A review of tonight's "Masters of Sex" coming up just as soon as I try a special tonic straight from India...

"You think it's enough to fix the outside. That's the easy part." -Frank

Last week's episode squeezed the passage of three years into a single hour. "Mirror, Mirror" takes place over only a week or so, yet in some ways feels like it's taking just as big a leap forward — if not always gracefully.

Over the course of the episode, Virginia not only convinces Bill to start examining sexual dysfunction, but to find ways to treat it. And when Barbara proves beyond Virginia's ability to treat — and when Bill points out that her dream of becoming a trained psychologist will take her years to fulfill — Ginny comes up with the unorthodox (and guaranteed to blow up in her face) plan to impersonate Barbara while meeting with a local shrink so she can pass on his advice to Barbara as her own.

This is, as Bill notes to Lester, an enormous shift in the priorities of the sex study, and one that needed more than this one episode — plus a couple of brief scenes involving Barbara late in last week's otherwise very busy installment — to properly set up and then implement. "Asterion" for the most part moved nimbly through the big transitions the characters and the study underwent in those years, but the shifts here feel abrupt, and also fall victim to the show's occasional tendency to hit all of its key themes and parallels with a sledgehammer out of fear the audience won't get them otherwise.

So we were hit over the head with the notion of emotional trauma leading to sexual dysfunction, including the show once again editing two different conversations (Ginny with Barbara, Bill with Lester) to seem like one(*). We got two different startling discoveries about brothers, first with Barbara realizing she used to experiment sexually with hers, then with the closing revelation that Frank is Bill's long-estranged brother(**).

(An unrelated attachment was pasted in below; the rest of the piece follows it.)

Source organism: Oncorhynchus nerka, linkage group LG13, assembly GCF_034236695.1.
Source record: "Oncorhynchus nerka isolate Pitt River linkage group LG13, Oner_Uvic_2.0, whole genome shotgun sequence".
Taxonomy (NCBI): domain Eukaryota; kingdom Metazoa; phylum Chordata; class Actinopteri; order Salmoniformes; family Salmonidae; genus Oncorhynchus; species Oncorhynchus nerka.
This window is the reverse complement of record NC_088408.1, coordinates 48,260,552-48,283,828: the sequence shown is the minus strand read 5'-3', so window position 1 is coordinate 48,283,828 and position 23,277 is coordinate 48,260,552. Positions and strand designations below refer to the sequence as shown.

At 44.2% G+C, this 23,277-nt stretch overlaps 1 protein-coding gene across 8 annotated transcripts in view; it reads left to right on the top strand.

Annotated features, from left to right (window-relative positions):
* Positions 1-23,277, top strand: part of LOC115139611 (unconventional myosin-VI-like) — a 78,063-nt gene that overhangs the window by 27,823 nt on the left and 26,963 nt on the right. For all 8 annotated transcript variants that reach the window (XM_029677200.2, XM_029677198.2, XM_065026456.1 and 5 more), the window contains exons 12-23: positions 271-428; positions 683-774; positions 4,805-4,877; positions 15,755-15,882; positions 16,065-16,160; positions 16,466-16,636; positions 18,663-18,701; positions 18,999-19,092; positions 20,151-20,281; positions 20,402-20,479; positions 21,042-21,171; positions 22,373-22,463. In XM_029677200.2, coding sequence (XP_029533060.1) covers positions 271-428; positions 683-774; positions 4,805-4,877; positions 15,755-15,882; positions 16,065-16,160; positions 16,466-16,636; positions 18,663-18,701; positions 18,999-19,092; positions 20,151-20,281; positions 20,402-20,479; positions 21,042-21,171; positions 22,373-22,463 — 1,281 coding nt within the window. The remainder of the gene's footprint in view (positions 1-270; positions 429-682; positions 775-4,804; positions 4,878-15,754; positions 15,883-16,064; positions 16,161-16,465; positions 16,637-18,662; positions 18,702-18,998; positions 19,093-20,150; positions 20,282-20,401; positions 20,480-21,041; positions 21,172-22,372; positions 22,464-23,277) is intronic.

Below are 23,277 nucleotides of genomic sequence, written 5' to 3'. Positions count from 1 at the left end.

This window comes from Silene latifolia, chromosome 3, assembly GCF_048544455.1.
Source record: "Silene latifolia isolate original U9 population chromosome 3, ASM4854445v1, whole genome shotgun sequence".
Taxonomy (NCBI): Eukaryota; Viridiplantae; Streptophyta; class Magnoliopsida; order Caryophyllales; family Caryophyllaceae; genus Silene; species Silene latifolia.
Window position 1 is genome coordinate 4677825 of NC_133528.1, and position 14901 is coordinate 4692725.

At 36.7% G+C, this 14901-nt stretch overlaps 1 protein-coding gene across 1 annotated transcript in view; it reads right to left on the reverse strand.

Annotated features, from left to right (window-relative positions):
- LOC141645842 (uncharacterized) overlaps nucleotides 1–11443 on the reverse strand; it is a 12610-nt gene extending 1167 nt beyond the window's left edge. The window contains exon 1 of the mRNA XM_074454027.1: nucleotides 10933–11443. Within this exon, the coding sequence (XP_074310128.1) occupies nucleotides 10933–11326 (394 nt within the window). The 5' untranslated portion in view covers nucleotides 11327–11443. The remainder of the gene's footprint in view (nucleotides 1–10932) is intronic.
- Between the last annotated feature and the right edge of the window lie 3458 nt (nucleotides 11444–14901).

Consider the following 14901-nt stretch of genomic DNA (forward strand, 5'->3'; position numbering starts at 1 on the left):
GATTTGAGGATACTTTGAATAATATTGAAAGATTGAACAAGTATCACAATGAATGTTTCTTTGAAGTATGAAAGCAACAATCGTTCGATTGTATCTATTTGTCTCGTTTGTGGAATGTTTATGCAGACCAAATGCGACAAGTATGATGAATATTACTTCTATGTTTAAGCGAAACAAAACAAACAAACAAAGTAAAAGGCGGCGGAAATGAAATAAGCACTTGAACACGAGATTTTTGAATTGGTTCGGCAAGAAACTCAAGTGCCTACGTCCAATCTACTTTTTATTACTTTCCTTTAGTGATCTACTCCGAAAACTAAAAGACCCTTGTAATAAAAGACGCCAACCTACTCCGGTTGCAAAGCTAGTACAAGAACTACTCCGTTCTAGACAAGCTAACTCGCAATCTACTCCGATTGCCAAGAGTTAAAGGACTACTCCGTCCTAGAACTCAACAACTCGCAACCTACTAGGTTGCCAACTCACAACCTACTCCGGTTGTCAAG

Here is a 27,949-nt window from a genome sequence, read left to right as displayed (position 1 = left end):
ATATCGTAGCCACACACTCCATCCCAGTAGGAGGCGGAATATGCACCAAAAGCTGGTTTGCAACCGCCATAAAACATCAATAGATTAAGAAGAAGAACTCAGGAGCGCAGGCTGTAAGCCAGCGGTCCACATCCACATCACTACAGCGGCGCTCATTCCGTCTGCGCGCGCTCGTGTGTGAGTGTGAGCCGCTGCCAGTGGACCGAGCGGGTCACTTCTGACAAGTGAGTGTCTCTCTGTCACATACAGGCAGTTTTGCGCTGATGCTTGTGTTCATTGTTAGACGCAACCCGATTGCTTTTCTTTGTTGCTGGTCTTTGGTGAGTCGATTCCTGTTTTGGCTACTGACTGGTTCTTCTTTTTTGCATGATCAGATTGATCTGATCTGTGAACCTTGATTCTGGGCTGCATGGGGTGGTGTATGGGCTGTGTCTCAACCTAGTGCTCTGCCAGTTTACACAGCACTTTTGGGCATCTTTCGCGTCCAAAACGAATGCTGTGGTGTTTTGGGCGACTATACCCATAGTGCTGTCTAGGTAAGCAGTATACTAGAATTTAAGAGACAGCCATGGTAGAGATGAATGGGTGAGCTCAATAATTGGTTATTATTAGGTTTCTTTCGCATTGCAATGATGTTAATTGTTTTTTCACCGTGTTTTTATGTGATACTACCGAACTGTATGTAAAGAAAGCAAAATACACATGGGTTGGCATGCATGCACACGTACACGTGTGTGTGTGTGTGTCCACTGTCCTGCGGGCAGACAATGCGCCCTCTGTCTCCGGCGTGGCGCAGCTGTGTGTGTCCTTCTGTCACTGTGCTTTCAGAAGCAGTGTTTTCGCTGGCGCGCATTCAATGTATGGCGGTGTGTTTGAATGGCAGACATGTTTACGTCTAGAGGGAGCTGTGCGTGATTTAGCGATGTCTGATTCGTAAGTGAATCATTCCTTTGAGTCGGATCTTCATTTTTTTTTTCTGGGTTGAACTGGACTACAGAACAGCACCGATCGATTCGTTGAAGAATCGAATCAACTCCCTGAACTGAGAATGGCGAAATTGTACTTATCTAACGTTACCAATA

(*) The device hasn't suited the show very well, but at least this time it wasn't as sniggering as the similar sequence in episode 2 involving Bill with a horny Doug Greathouse and Virginia demonstrating Ulysses to the perverted doctor.

(**) For a while, it seemed like the episode was setting up Bill and Frank to be ex-lovers, but that doesn't fit a whole host of things about both the real and fictionalized stories of William Masters. On the other hand, the show has made abundantly clear that the thing about which he is most secretive is his upbringing, and going to such lengths to keep Virginia, Betty, et al from meeting Frank and his wife fits that pattern.  


As individual pieces, many of these ideas show promise. (Well, maybe not Virginia impersonating Barbara, which is a plan doomed to embarrass all involved in it.) But almost all of them needed more time to be properly developed — and, in some cases, needed to be presented separately from the other pieces. It makes me think again about the allocation of time in the early part of this season, and again wonder whether we would have been better off if the 1958 action had been condensed into only 3 or 4 episodes, rather than 6. With the return of Robert, we're starting to get some payoff to some of the weaker plots of the season's first half, but I'd much rather a lot of that time had gone to letting the events of "Mirror, Mirror" play out over multiple episodes so they wouldn't feel so rushed and clumsy.